Here at DigitalGov, customer service is a focal theme during the month of May, and by some type of cosmic chance, I was invited to share my insights on content strategy and content creation at a Customer Service Community of Practice event at the Department of Labor. The event focused on topics I commonly discuss here in The Content Corner, such as efficient and interesting content and how better content translates into better customer service.
Content = Customer Service
After being asked to speak at a customer service event, I started to really think about how customer service as a concept has changed during the digital age into a more proactive instead of reactive process and how Web content plays a central role. In the past, customer service commonly involved customers reaching out for help from a representative to solve a problem. And while that type of interaction can still take place (especially on Twitter, from my experience), the focus is much more on proactively trying to solve problems before they even exist. As content professionals, this means developing personas and user stories to better understand users and guiding them along their way as painlessly as possible via content.
The Struggle for More Engaging Content
The customer service event at Labor, organized by the extremely hard-working Erica Roberts, Program Manager of the Customer Service Program Office, is part of an ongoing initiative government-wide to encourage cross-agency customer service by reaching across the government to share and learn from each other. This session’s main goal was to help Labor’s various agencies create more engaging and consumable content, all in the name of providing better service to the customer.
The Obama administration made digital government and a more customer-centric government a primary focus upon coming into office, and this blog and this platform and all the things you read about here are an outgrowth of the gauntlet laid down by the administration. One of the key parts of that initiative is plain language and easily digestible content, a struggle discussed by the agency representatives at Labor. One example was the challenge of making extremely dense policy documents or presentations more accessible and scannable to the user. Some suggestions from the panelists included:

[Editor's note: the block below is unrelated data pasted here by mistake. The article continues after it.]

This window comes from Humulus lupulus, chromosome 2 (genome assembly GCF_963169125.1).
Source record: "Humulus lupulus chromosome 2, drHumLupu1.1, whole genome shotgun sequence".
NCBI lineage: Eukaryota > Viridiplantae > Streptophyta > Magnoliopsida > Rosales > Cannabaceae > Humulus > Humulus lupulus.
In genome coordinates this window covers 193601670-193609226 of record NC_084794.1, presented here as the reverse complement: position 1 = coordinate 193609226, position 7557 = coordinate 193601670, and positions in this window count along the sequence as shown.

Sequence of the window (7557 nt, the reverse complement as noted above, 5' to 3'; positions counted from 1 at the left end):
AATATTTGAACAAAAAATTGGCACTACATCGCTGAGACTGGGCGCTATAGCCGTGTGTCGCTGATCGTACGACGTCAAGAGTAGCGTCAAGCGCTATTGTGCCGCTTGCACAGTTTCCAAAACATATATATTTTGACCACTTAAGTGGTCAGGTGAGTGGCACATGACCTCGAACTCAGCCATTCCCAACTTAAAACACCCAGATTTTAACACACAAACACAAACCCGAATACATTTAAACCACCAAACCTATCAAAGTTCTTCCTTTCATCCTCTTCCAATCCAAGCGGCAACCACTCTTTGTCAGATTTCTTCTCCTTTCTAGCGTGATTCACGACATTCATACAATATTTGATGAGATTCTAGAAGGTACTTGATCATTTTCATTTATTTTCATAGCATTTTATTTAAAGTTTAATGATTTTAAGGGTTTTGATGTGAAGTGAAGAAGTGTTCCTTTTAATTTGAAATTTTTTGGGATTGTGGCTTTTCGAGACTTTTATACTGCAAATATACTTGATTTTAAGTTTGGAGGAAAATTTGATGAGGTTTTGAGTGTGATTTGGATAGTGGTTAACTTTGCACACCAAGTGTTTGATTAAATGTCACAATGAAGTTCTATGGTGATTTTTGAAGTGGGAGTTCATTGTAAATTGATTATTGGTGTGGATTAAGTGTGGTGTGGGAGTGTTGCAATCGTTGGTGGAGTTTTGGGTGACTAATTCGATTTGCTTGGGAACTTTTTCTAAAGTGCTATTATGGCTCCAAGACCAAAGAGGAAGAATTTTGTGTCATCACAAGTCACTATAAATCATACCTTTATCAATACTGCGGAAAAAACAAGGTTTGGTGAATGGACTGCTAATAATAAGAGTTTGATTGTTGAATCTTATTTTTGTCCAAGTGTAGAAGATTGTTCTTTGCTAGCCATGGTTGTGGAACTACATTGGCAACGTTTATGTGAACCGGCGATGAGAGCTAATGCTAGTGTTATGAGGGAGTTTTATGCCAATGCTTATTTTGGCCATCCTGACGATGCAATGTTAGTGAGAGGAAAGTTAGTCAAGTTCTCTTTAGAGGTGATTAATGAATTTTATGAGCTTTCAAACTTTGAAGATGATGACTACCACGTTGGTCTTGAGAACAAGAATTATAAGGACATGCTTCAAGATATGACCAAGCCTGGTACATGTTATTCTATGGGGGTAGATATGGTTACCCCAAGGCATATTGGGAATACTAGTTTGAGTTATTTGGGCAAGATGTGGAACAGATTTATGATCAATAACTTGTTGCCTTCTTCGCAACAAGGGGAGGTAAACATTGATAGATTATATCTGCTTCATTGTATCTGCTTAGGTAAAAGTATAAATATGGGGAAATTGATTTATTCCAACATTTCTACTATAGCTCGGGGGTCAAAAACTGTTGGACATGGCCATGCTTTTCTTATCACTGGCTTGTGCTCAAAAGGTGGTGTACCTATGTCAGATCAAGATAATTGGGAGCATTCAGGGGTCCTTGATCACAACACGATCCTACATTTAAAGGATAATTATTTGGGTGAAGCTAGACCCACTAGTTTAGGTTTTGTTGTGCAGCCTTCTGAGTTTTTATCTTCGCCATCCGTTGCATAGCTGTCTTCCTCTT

- Think of new ways to present plain text content (video, podcasts)
- Look for ways to split the content into more digestible chunks
- Infographics are a very efficient way to convey information to a user
I also took the opportunity to commend those gathered for realizing the need to create better content and seeing that improvements could be made and for their dedication to the customer. However, another challenge was how these creative employees could build on their ideas and break free from the ways content has always been presented.
More Freedom to Innovate
Any time enough government digital folks gather, a common theme or question arises about how to get managers or higher-level decision makers on board with new(er) or more innovative ways of presenting content. The excitement and interest at the content creator level has to translate upwards to keep that flame lit and to grow the desire to innovate. That is essential to creating content that connects with the customer and enhances your reputation among the customer base. Panelist Leonard Sipes from the Court Services and Offender Supervision Agency discussed how easy it is to create quality content today and that government needs to more fully embrace this revolution in all types of content production, including video and audio.
Another method discussed was to leverage the successful campaigns of other organizations as a proof of concept to management within your agency. Laura Miller, Digital Strategy Lead at Labor, shared several of the ways that Labor is engaging with customers via various social media platforms, using campaigns such as #RaiseTheWage and telling stories around the theme of paid leave (#LeadOnLeave). Their innovative and successful campaigns, with the heavy involvement of Secretary of Labor Thomas Perez, can serve as great examples to share within your organization to help inspire your managers and others to innovate.
I want to thank Erica Roberts for inviting me to speak to her colleagues at Labor as they strive to take up the challenge of a more customer-centric digital government. It is always great to get together with others involved in digital media within the government, especially with folks that are as passionate about it as I am. Laura and her Labor colleague Renee Tajudeen continue to pursue innovative ways to increase transparency and to support those with disabilities. And Leonard, with his 35 years of experience in media, was a source of deep knowledge, and his passion should be an inspiration to all of us involved in customer service.
You’ve just finished reading the latest article from our Monday column, The Content Corner. This column focuses on helping solve the main content issues facing federal digital professionals, including producing enough content and making that content engaging.Edit